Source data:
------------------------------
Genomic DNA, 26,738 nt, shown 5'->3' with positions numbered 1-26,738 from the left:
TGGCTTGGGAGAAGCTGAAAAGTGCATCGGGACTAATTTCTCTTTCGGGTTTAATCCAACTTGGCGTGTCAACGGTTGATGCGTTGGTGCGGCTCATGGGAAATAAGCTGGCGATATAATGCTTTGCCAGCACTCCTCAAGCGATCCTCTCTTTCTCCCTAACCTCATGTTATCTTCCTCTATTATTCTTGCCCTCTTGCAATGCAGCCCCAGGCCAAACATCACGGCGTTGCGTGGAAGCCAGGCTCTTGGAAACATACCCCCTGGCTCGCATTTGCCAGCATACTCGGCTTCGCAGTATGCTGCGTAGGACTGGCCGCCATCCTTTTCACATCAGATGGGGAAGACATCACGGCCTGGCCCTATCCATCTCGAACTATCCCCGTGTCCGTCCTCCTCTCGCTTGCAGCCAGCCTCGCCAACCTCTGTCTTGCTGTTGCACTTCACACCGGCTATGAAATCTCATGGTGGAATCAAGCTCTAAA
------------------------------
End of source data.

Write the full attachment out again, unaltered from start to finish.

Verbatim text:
Genomic DNA, 26,738 nt, shown 5'->3' with positions numbered 1-26,738 from the left:
TGGCTTGGGAGAAGCTGAAAAGTGCATCGGGACTAATTTCTCTTTCGGGTTTAATCCAACTTGGCGTGTCAACGGTTGATGCGTTGGTGCGGCTCATGGGAAATAAGCTGGCGATATAATGCTTTGCCAGCACTCCTCAAGCGATCCTCTCTTTCTCCCTAACCTCATGTTATCTTCCTCTATTATTCTTGCCCTCTTGCAATGCAGCCCCAGGCCAAACATCACGGCGTTGCGTGGAAGCCAGGCTCTTGGAAACATACCCCCTGGCTCGCATTTGCCAGCATACTCGGCTTCGCAGTATGCTGCGTAGGACTGGCCGCCATCCTTTTCACATCAGATGGGGAAGACATCACGGCCTGGCCCTATCCATCTCGAACTATCCCCGTGTCCGTCCTCCTCTCGCTTGCAGCCAGCCTCGCCAACCTCTGTCTTGCTGTTGCACTTCACACCGGCTATGAAATCTCATGGTGGAATCAAGCTCTAAA